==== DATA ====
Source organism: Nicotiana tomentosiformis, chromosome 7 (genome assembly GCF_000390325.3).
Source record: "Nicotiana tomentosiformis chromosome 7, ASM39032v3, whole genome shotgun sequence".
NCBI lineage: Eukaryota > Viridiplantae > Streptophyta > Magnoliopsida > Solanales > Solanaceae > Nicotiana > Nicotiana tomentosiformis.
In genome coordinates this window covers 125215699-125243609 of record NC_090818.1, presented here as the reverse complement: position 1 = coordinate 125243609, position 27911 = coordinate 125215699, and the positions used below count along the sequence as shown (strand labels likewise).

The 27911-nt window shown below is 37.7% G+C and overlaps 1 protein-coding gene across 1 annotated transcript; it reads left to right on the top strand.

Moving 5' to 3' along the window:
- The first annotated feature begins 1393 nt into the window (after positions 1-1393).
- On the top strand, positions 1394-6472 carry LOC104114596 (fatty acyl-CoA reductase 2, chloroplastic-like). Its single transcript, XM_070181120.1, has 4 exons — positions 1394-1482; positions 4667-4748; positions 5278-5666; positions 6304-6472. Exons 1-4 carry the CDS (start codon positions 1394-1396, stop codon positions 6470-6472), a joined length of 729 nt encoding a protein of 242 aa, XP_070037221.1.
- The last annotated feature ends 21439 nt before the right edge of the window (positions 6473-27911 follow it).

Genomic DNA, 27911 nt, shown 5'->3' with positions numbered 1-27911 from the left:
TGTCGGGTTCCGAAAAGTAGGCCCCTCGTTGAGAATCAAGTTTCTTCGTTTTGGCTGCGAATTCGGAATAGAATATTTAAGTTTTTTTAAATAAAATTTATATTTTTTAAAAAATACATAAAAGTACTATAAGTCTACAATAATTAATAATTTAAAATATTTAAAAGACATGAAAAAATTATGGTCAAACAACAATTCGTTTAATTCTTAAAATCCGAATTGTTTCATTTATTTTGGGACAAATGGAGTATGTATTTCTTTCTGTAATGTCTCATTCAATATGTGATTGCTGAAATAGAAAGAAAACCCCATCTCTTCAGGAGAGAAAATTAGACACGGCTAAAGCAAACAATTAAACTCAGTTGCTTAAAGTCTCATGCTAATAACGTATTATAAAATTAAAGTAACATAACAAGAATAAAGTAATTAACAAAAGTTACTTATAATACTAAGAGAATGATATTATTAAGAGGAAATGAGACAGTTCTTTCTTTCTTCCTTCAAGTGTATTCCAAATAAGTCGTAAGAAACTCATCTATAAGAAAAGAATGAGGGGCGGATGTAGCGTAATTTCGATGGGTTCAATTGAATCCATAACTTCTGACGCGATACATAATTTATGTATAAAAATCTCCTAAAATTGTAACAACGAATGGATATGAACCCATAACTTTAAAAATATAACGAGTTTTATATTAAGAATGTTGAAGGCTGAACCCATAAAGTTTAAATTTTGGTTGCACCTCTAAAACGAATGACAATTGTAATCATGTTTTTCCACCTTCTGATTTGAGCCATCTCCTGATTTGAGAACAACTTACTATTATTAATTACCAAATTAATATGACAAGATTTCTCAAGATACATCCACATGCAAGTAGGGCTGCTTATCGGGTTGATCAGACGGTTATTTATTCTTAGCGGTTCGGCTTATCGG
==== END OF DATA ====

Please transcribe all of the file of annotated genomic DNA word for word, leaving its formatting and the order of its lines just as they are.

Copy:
Source organism: Nicotiana tomentosiformis, chromosome 7 (genome assembly GCF_000390325.3).
Source record: "Nicotiana tomentosiformis chromosome 7, ASM39032v3, whole genome shotgun sequence".
NCBI lineage: Eukaryota > Viridiplantae > Streptophyta > Magnoliopsida > Solanales > Solanaceae > Nicotiana > Nicotiana tomentosiformis.
In genome coordinates this window covers 125215699-125243609 of record NC_090818.1, presented here as the reverse complement: position 1 = coordinate 125243609, position 27911 = coordinate 125215699, and the positions used below count along the sequence as shown (strand labels likewise).

The 27911-nt window shown below is 37.7% G+C and overlaps 1 protein-coding gene across 1 annotated transcript; it reads left to right on the top strand.

Moving 5' to 3' along the window:
- The first annotated feature begins 1393 nt into the window (after positions 1-1393).
- On the top strand, positions 1394-6472 carry LOC104114596 (fatty acyl-CoA reductase 2, chloroplastic-like). Its single transcript, XM_070181120.1, has 4 exons — positions 1394-1482; positions 4667-4748; positions 5278-5666; positions 6304-6472. Exons 1-4 carry the CDS (start codon positions 1394-1396, stop codon positions 6470-6472), a joined length of 729 nt encoding a protein of 242 aa, XP_070037221.1.
- The last annotated feature ends 21439 nt before the right edge of the window (positions 6473-27911 follow it).

Genomic DNA, 27911 nt, shown 5'->3' with positions numbered 1-27911 from the left:
TGTCGGGTTCCGAAAAGTAGGCCCCTCGTTGAGAATCAAGTTTCTTCGTTTTGGCTGCGAATTCGGAATAGAATATTTAAGTTTTTTTAAATAAAATTTATATTTTTTAAAAAATACATAAAAGTACTATAAGTCTACAATAATTAATAATTTAAAATATTTAAAAGACATGAAAAAATTATGGTCAAACAACAATTCGTTTAATTCTTAAAATCCGAATTGTTTCATTTATTTTGGGACAAATGGAGTATGTATTTCTTTCTGTAATGTCTCATTCAATATGTGATTGCTGAAATAGAAAGAAAACCCCATCTCTTCAGGAGAGAAAATTAGACACGGCTAAAGCAAACAATTAAACTCAGTTGCTTAAAGTCTCATGCTAATAACGTATTATAAAATTAAAGTAACATAACAAGAATAAAGTAATTAACAAAAGTTACTTATAATACTAAGAGAATGATATTATTAAGAGGAAATGAGACAGTTCTTTCTTTCTTCCTTCAAGTGTATTCCAAATAAGTCGTAAGAAACTCATCTATAAGAAAAGAATGAGGGGCGGATGTAGCGTAATTTCGATGGGTTCAATTGAATCCATAACTTCTGACGCGATACATAATTTATGTATAAAAATCTCCTAAAATTGTAACAACGAATGGATATGAACCCATAACTTTAAAAATATAACGAGTTTTATATTAAGAATGTTGAAGGCTGAACCCATAAAGTTTAAATTTTGGTTGCACCTCTAAAACGAATGACAATTGTAATCATGTTTTTCCACCTTCTGATTTGAGCCATCTCCTGATTTGAGAACAACTTACTATTATTAATTACCAAATTAATATGACAAGATTTCTCAAGATACATCCACATGCAAGTAGGGCTGCTTATCGGGTTGATCAGACGGTTATTTATTCTTAGCGGTTCGGCTTATCGG